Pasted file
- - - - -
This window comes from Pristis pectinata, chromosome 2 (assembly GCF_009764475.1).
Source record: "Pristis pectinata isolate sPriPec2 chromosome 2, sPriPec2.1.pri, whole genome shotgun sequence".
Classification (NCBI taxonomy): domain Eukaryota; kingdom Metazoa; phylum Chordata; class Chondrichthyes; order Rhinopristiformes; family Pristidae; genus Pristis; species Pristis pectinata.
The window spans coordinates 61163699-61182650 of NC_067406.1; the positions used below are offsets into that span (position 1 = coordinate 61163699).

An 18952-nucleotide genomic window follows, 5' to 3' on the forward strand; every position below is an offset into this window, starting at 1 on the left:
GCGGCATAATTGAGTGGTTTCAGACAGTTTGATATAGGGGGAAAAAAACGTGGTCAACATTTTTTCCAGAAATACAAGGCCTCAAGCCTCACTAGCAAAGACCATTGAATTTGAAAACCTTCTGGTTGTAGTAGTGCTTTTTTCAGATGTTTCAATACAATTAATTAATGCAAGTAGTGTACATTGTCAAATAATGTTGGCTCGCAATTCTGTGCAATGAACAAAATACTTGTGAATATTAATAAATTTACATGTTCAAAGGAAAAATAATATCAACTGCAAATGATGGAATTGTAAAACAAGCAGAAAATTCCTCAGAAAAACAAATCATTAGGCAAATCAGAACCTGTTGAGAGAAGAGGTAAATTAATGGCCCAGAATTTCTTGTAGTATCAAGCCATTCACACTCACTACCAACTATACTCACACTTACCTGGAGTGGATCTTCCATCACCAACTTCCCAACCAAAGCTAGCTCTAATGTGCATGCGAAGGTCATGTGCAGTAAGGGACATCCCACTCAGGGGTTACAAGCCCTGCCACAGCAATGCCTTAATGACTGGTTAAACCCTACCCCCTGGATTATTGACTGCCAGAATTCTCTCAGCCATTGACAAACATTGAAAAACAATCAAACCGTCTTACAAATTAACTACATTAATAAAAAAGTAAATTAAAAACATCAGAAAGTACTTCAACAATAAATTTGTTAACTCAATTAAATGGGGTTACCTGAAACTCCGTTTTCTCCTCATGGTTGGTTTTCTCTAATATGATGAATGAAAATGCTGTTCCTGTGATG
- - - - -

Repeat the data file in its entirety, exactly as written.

This window comes from Pristis pectinata, chromosome 2 (assembly GCF_009764475.1).
Source record: "Pristis pectinata isolate sPriPec2 chromosome 2, sPriPec2.1.pri, whole genome shotgun sequence".
Classification (NCBI taxonomy): domain Eukaryota; kingdom Metazoa; phylum Chordata; class Chondrichthyes; order Rhinopristiformes; family Pristidae; genus Pristis; species Pristis pectinata.
The window spans coordinates 61163699-61182650 of NC_067406.1; the positions used below are offsets into that span (position 1 = coordinate 61163699).

An 18952-nucleotide genomic window follows, 5' to 3' on the forward strand; every position below is an offset into this window, starting at 1 on the left:
GCGGCATAATTGAGTGGTTTCAGACAGTTTGATATAGGGGGAAAAAAACGTGGTCAACATTTTTTCCAGAAATACAAGGCCTCAAGCCTCACTAGCAAAGACCATTGAATTTGAAAACCTTCTGGTTGTAGTAGTGCTTTTTTCAGATGTTTCAATACAATTAATTAATGCAAGTAGTGTACATTGTCAAATAATGTTGGCTCGCAATTCTGTGCAATGAACAAAATACTTGTGAATATTAATAAATTTACATGTTCAAAGGAAAAATAATATCAACTGCAAATGATGGAATTGTAAAACAAGCAGAAAATTCCTCAGAAAAACAAATCATTAGGCAAATCAGAACCTGTTGAGAGAAGAGGTAAATTAATGGCCCAGAATTTCTTGTAGTATCAAGCCATTCACACTCACTACCAACTATACTCACACTTACCTGGAGTGGATCTTCCATCACCAACTTCCCAACCAAAGCTAGCTCTAATGTGCATGCGAAGGTCATGTGCAGTAAGGGACATCCCACTCAGGGGTTACAAGCCCTGCCACAGCAATGCCTTAATGACTGGTTAAACCCTACCCCCTGGATTATTGACTGCCAGAATTCTCTCAGCCATTGACAAACATTGAAAAACAATCAAACCGTCTTACAAATTAACTACATTAATAAAAAAGTAAATTAAAAACATCAGAAAGTACTTCAACAATAAATTTGTTAACTCAATTAAATGGGGTTACCTGAAACTCCGTTTTCTCCTCATGGTTGGTTTTCTCTAATATGATGAATGAAAATGCTGTTCCTGTGATG